Once manifested, our conscious awareness of the world around us is forcefully affected by the society into which we have emerged. The era in which we are born informs our worldview. The place we grow up (city, desert, slum or tower) pushes us around. The attitudes of family and associates guide our thinking. Maybe all of this aligns with our instincts; maybe not. Maybe something allows us to take an objective view of our situation and say, ‘Wow – I am so fortunate to inhabit the life I have’. Maybe we will view our situation and think, ‘Actually, this is not for me’. We have the right to choose – if we are fortunate – or at least we have the illusion of choice. ‘Since free choice is elevated into a supreme value,’ writes philosopher Slavoj i‑ek, ‘social control and domination can no longer appear as infringing the subject’s freedom; it has to appear as (and be sustained by) the very self-experience of individuals as free’.
At some point, our own self-awareness arises. Our self-awareness informs how we respond to our environment – even on a day-to-day, moment-to-moment basis. Physicist Lee Smolin says, ‘Surprise is inherent in the structure of the world’. It is a useful maxim to keep in mind. I have written the advice down on paper and placed it beside my bathroom mirror, along with his caution: ‘To be human is to live suspended between danger and opportunity’.
This is good reminder to stay calm when something ‘freaky’ happens! It allows a workable context for comprehending why someone might react differently to how you expected. When you almost didn’t see a car, or cyclist, or you got a fright, the advice helps you process apparent dissonance. Self-awareness cultivates how we react to these surprises. It is self-awareness that drives our responses to obstacles and opportunities in life (maybe my obstacle is your opportunity).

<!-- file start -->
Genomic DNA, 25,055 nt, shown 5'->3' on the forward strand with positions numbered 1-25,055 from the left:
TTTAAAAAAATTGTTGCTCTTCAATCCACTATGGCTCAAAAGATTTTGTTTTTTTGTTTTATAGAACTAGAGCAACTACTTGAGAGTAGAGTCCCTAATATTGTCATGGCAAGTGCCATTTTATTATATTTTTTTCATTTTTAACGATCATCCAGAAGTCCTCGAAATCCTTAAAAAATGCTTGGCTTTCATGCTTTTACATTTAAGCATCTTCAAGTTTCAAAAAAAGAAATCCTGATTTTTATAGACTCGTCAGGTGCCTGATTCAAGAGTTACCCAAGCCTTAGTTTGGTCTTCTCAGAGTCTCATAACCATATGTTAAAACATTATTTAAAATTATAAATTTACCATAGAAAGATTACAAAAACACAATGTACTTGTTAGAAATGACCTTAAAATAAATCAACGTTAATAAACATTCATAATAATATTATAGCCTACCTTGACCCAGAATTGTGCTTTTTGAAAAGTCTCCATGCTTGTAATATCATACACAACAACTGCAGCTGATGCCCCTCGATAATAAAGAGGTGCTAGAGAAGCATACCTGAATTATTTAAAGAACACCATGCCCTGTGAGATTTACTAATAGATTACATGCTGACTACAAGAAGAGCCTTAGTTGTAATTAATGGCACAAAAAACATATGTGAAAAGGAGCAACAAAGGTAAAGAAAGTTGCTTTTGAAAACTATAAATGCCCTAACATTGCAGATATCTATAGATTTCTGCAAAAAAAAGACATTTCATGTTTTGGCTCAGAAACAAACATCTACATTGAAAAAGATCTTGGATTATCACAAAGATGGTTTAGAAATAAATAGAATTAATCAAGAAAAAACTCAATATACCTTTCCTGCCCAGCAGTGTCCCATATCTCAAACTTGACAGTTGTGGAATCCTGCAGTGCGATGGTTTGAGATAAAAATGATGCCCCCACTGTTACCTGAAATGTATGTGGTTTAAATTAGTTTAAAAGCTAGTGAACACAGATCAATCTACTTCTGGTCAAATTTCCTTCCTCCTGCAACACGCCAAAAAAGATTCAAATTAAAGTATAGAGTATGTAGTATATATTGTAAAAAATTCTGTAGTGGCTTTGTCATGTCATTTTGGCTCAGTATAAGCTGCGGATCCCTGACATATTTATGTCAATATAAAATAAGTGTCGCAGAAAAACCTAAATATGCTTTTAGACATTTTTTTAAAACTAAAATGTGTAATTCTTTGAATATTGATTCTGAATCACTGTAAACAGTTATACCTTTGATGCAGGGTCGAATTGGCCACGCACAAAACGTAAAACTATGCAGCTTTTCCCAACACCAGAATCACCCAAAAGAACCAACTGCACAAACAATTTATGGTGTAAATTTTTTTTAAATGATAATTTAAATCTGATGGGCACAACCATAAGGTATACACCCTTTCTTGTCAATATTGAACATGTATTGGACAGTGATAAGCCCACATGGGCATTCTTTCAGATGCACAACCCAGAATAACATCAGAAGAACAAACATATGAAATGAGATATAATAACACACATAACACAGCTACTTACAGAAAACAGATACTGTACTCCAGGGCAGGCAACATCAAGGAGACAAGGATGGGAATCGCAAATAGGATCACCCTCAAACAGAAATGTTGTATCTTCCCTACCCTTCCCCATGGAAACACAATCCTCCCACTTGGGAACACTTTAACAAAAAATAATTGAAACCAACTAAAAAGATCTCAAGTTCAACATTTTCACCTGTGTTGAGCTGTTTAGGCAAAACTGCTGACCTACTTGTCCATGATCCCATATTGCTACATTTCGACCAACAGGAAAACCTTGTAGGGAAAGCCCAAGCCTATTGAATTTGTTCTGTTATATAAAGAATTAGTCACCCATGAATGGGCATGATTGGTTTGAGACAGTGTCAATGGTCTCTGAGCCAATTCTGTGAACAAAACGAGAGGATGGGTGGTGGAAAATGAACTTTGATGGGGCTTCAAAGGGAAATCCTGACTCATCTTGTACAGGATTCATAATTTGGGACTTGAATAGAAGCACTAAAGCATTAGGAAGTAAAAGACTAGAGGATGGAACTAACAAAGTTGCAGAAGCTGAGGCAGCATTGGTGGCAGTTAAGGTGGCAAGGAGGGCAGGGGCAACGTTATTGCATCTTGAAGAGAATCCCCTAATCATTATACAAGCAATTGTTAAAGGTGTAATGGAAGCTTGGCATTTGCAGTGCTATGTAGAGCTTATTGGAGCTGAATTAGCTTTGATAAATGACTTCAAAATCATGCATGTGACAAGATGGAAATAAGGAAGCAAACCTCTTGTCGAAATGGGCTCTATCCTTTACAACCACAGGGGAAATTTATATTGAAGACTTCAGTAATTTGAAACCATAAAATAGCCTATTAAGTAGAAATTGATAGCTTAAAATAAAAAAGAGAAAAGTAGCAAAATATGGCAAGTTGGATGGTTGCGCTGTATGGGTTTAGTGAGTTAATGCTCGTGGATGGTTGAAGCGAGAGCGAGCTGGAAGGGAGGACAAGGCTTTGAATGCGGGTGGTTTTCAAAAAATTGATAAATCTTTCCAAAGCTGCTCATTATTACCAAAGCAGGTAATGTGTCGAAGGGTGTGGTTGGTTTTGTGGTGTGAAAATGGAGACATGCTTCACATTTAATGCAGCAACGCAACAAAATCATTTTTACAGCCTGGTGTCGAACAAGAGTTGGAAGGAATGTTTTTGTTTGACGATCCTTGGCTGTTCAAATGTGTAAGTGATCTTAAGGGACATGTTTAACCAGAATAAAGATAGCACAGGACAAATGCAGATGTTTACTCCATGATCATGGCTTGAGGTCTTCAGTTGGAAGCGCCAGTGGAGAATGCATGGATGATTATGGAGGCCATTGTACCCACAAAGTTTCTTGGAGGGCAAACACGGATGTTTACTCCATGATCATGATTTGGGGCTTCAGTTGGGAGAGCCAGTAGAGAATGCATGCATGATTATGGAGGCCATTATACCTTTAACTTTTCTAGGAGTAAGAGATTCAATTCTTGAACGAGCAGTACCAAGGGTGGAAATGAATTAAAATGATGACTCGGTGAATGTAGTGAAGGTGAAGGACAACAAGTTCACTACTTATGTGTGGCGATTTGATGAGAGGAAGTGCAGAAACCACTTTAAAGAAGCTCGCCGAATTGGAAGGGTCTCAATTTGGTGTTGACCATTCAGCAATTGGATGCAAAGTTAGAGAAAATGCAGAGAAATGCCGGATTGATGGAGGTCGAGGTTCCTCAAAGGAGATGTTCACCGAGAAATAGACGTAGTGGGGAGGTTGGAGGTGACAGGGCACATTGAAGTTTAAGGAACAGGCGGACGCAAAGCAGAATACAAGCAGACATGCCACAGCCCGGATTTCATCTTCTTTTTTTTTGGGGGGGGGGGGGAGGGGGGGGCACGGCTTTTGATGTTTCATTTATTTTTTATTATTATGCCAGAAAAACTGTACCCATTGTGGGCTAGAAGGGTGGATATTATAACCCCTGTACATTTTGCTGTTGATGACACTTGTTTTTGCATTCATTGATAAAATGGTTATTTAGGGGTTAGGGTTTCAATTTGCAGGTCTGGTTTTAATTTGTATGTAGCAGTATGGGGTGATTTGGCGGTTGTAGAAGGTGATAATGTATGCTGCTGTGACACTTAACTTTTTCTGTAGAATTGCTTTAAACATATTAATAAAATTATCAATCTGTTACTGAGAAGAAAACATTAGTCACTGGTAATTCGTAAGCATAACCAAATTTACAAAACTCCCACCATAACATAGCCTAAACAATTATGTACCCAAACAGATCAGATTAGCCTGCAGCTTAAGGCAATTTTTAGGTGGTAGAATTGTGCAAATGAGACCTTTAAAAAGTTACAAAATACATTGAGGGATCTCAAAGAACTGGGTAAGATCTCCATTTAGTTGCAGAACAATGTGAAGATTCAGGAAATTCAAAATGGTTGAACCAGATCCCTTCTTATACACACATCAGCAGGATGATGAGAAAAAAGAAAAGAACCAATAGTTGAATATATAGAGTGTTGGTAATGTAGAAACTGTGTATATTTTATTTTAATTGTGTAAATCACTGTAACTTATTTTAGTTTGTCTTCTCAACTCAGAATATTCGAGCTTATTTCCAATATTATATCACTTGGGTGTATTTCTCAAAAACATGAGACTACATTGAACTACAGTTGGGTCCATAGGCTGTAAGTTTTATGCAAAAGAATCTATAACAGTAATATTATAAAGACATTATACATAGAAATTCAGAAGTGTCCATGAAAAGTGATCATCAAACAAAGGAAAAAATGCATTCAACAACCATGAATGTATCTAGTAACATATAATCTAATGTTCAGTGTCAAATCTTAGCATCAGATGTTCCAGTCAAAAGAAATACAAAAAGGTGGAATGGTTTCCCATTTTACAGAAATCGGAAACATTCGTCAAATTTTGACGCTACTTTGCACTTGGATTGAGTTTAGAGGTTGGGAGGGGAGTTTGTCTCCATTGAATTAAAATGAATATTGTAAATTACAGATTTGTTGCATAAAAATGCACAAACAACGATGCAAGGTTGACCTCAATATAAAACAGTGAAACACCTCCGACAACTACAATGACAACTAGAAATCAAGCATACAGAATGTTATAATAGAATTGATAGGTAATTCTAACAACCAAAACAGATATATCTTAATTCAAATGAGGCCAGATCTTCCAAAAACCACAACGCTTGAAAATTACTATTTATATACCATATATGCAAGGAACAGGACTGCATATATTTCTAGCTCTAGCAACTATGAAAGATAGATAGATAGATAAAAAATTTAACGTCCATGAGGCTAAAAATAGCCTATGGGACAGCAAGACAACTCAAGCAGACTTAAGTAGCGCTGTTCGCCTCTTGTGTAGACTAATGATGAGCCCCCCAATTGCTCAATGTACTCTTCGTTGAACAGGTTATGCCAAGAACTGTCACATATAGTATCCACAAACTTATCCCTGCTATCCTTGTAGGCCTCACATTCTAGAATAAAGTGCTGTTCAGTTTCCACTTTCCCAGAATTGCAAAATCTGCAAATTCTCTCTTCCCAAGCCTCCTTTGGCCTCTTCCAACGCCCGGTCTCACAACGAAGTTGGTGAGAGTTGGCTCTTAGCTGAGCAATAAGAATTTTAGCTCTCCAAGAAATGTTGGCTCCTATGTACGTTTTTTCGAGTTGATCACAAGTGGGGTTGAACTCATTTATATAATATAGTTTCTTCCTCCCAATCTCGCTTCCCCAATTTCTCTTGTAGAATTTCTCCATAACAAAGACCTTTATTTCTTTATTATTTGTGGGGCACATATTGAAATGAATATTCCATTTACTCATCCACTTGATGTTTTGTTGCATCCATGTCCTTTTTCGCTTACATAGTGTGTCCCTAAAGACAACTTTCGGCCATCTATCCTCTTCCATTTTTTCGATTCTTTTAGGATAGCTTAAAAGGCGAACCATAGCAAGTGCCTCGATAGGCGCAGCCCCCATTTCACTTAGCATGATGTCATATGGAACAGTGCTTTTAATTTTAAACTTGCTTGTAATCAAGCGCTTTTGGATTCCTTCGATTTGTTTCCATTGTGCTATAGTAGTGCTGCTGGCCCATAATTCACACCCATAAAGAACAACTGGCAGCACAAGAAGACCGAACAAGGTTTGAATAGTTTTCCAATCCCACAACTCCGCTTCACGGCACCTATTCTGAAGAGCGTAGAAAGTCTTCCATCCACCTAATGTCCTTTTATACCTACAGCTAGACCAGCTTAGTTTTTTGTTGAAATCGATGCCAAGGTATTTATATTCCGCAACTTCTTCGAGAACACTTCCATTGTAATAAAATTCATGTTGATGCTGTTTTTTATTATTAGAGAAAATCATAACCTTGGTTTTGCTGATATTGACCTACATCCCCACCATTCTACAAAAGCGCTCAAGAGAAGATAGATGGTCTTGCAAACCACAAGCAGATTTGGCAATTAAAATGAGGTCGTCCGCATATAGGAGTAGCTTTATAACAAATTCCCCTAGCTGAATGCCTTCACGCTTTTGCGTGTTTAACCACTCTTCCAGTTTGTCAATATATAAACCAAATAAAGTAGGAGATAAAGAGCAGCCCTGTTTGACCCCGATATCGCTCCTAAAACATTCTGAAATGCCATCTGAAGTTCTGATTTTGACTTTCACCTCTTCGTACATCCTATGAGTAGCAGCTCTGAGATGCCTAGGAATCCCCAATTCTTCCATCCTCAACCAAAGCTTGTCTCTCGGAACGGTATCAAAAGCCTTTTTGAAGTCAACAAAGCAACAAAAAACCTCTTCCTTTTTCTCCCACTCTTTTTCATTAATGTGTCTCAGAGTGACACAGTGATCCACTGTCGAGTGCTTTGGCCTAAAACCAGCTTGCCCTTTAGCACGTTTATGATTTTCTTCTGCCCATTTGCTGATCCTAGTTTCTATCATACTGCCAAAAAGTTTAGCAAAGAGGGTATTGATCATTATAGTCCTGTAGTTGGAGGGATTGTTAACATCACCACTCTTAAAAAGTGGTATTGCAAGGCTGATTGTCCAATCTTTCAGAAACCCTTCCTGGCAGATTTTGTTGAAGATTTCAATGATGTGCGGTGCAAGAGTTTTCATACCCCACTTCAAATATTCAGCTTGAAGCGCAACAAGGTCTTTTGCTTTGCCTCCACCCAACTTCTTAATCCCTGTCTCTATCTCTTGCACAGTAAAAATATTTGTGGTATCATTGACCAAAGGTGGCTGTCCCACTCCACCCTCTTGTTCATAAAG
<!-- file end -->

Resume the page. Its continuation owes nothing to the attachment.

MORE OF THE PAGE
Growing up, during childhood, and into adolescence and young adulthood we are composing ourselves. We are learning how to inhabit our body, learning how to accept ourselves, learning to love ourselves. All the while our unconscious drives and automatic processes (breathing, walking, sleeping) churn on. And once we reach some moment of subjective self-awareness (and think, okay, this is me and it is fine) we are faced with our relation to all the others like us, all the others different to us, each making and re-making their own worlds.
Zoom further out and ecological forces buffet all these subjective selves. We are constrained or liberated by technological forces. Algorithms interpret communication. Do you go along with the flow? Do you conform, adapt or reject? Do you embrace difference? Difference is ‘the undoing of all stabilities’ writes philosopher Elizabeth Grosz. This sense of subjectivity allows us to break free of our own personal histories and their hold on us. We can embrace ‘becoming more’.
Wow. Can a photograph of a person really allude to all this? I think it is feasible. I think that ‘all this’ is what animates the most subtle-powerful photographic portraits. A subtle-powerful photographic portrait can communicate what it is to come into being. Coming into being with all the pain and all the release.
Dr Christopher Chapman, Senior Curator National Portrait Gallery and judge, National Photographic Portrait Prize 2018